NEW YORK (AP) -- U.S. stocks finished mostly higher Tuesday as weeks of up-and-down trading, much of it related to trade tensions, gave way to smaller moves. Technology companies, retailers, and U.S.-focused companies kept rising while banks fell with interest rates.
The market spent the day alternating between small gains and losses. Technology companies like Apple and eBay rose for a third straight day and the Nasdaq composite again set an all-time high.
The Labor Department said job openings increased in April, which could help lead to higher pay and greater consumer spending. Retailers climbed, and smaller ones fared especially well following some strong first-quarter results. Larger companies like Amazon and Macy's also rose.
"When people have extra income they're going to spend it on discretionary goods," said Jason Draho, the head of asset allocation for UBS. "The jobs data would suggest a lot of job openings (and) that's going to lead to higher wage growth."
However banks fell along with interest rates and health care companies also traded lower. Starbucks fell after it said longtime Chairman Howard Schultz is leaving the company.
The S&P 500 added 1.93 points, or 0.1 percent, to 2,748.80. The Dow Jones industrial average slipped 13.71 points, or 0.1 percent, to 24,799.98. The Nasdaq composite rose 31.40 points, or 0.4 percent, to 7,637.86 and the Russell 2000 climbed 11.25 points, or 0.7 percent, to 1,664.63.
The Nasdaq, which includes a heavy weighting of technology companies, and the Russell, an index comprised of smaller and more U.S.-focused companies, are at record highs. The S&P 500 is still 4 percent below the record it set on Jan. 26, and the Dow will have to rally 7 percent to reach the mark it set the same day.
The Labor Department said that for the first time since records began in December 2000, there are more job openings than unemployed Americans. That could give workers more leverage for pay raises, while high levels of employment and greater consumer spending are expected to lead to faster economic growth in the coming months.
Retailers helped lead the way Tuesday as more of them reported quarterly results. G-III Apparel Group climbed 10.8 percent to $47.53 after it raised its annual profit and sales forecast following a strong first quarter. Ascena Retail shook off early losses and rose 7.9 percent to $3.95.
Amazon again finished at a record high after it jumped 1.9 percent to $1,696.35 while Target gained 2.8 percent to $78.50 and Macy's jumped 8 percent to $40.05.
Jason Draho of UBS said smaller companies are leading the market because they're seen as less vulnerable to tariffs and trade disputes, and because economic growth in the U.S. is picking up while Europe and other regions don't look quite as strong. He added that technology companies did well in the first quarter, and big companies including Apple and Facebook have shaken off some recent struggles.
Starbucks fell after Howard Schultz said he's stepping down as the coffee chain's chairman. Schultz has been chairman of the company since 2000 and oversaw enormous expansion for Starbucks over that time. He stepped away as CEO in 2000 but returned in 2008, and relinquished that title to Kevin Johnson in 2017. The stock lost 2.4 percent to $55.68.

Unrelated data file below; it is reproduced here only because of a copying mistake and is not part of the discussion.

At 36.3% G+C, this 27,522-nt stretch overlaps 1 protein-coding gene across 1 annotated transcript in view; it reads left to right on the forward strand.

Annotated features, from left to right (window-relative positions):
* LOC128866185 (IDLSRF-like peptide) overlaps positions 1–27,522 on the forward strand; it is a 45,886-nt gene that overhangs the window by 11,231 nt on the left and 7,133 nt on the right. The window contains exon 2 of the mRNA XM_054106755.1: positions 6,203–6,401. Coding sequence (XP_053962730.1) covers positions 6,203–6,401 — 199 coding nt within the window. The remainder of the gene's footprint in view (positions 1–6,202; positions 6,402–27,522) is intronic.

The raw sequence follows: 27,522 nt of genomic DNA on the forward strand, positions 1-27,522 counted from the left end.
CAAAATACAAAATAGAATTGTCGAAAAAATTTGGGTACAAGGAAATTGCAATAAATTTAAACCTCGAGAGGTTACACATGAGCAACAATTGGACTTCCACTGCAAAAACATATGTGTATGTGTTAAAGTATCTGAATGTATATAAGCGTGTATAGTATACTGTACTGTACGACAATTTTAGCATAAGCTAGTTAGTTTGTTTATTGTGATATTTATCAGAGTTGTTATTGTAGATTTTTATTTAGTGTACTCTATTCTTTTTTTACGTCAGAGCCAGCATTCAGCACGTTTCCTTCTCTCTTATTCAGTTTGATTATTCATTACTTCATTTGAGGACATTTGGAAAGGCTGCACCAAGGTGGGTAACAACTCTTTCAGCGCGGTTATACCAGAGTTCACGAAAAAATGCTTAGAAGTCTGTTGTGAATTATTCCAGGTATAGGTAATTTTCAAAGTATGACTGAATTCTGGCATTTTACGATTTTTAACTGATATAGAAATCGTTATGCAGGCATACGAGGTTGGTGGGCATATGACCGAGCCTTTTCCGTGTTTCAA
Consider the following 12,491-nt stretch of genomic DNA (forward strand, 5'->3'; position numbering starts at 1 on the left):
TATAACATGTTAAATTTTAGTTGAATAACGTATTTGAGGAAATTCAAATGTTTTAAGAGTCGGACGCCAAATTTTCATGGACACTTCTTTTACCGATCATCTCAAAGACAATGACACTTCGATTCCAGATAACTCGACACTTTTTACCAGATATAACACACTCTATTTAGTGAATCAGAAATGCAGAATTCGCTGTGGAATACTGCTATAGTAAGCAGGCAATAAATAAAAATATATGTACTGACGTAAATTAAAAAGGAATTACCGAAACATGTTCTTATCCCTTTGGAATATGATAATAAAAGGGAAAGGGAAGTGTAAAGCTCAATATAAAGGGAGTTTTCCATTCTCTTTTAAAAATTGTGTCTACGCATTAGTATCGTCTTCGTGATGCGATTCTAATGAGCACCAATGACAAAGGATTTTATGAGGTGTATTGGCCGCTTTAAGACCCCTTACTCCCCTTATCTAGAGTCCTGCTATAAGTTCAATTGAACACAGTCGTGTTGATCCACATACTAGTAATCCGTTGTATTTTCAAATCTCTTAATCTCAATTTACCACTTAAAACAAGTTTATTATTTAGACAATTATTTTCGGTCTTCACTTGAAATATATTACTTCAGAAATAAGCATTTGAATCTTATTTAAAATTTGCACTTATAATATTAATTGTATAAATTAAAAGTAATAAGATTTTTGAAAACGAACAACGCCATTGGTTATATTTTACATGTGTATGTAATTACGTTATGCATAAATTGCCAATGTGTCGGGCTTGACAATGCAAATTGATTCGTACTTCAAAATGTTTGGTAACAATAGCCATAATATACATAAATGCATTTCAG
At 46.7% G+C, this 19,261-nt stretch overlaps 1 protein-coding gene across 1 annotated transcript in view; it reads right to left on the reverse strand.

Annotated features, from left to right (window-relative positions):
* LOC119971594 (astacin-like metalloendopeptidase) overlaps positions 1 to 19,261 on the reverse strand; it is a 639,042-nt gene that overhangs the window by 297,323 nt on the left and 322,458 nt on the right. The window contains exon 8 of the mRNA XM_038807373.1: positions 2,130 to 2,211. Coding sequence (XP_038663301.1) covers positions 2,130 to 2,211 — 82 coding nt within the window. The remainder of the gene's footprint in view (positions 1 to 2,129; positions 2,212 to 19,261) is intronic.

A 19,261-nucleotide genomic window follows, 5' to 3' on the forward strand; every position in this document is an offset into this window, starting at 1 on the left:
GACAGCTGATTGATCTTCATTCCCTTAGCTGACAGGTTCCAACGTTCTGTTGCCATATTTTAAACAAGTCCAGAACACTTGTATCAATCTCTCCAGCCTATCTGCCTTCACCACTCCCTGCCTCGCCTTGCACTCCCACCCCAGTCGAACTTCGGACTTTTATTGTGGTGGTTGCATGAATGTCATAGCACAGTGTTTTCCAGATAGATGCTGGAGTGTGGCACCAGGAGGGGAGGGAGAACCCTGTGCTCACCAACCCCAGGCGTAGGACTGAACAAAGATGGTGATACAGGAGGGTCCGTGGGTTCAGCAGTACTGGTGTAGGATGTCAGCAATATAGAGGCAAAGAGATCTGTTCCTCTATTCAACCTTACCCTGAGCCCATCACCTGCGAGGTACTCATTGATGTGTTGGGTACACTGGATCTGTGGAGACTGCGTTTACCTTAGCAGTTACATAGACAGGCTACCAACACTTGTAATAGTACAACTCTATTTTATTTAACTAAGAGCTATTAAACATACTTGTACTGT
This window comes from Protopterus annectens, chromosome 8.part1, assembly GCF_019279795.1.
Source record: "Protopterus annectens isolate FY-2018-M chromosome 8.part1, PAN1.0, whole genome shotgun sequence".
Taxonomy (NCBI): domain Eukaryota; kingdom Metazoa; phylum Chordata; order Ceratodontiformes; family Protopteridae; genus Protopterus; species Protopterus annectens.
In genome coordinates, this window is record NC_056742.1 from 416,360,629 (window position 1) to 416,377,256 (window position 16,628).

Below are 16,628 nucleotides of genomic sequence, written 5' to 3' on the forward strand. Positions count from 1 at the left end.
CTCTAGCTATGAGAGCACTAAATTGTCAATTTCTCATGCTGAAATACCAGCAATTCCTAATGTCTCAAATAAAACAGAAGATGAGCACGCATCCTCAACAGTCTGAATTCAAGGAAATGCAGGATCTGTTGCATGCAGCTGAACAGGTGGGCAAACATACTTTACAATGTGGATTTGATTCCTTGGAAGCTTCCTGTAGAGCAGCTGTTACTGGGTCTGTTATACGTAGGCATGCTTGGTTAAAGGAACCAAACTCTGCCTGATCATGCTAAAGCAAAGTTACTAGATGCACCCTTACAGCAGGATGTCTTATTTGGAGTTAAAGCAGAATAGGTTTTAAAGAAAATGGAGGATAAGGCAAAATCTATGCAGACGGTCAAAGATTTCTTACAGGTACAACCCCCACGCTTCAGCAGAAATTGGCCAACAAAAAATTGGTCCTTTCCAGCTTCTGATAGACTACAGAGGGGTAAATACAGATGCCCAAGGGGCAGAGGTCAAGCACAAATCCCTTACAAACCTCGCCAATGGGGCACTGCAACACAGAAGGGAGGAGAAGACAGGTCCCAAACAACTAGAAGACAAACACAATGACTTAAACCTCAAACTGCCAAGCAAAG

S&P Dow Jones Indices said late Monday that Twitter will be added to the benchmark S&P 500 index as of Thursday after Monsanto officially becomes part of Bayer. Twitter rose 5.1 percent to $39.80. Netflix, which will become part of the S&P 100 index, rose 1.1 percent to $365.80.
Bond prices rose. The yield on the 10-year Treasury note fell to 2.92 percent from 2.94 percent.
Financial companies fell in tandem with bond yields. Lower yields force interest rates down on mortgages and other kinds of loans, which means lower profits for banks. Morgan Stanley lost 1.5 percent to $50.78 and Capital One gave up 1.1 percent to $94.35.
Mylan climbed 3.8 percent to $39.98 after federal regulators approved its version of Amgen's anti-infection drug Neulasta. The Mylan drug, Fulphila, is called a biosimilar, meaning it's the generic equivalent of a complex biotech drug, and it's approved to reduce the risks of infections during treatment for cancer. Amgen lost 2 percent to $181.73.
Oil prices moved higher. Crude hit a three-year high of $72 a barrel on May 21 but has declined sharply over the past two weeks. U.S. crude picked up 1.2 percent to $65.52 a barrel in New York. Brent crude, used to price international oils, added 0.1 percent to $75.38 a barrel in London.
Wholesale gasoline lost 0.8 percent to $2.11 a gallon. Heating oil slipped 0.5 percent to $2.14 a gallon. Natural gas sank 1.4 percent to $2.89 per 1,000 cubic feet.
The dollar rose to 109.76 yen from 109.58 yen. The euro slipped to $1.1715 from $1.1719.
Gold rose 0.4 percent to $1,302.20 an ounce. Silver added 0.7 percent to $16.54 an ounce. Copper jumped 2 percent to $3.20 a pound.
Germany's DAX rose 0.1 percent and the French CAC 40 dipped 0.2 percent. Britain's FTSE 100 dropped 0.7 percent.
Japan's benchmark Nikkei 225 index rose 0.3 percent and South Korea's Kospi gained 0.3 percent. In Hong Kong the Hang Seng rose 0.3 percent.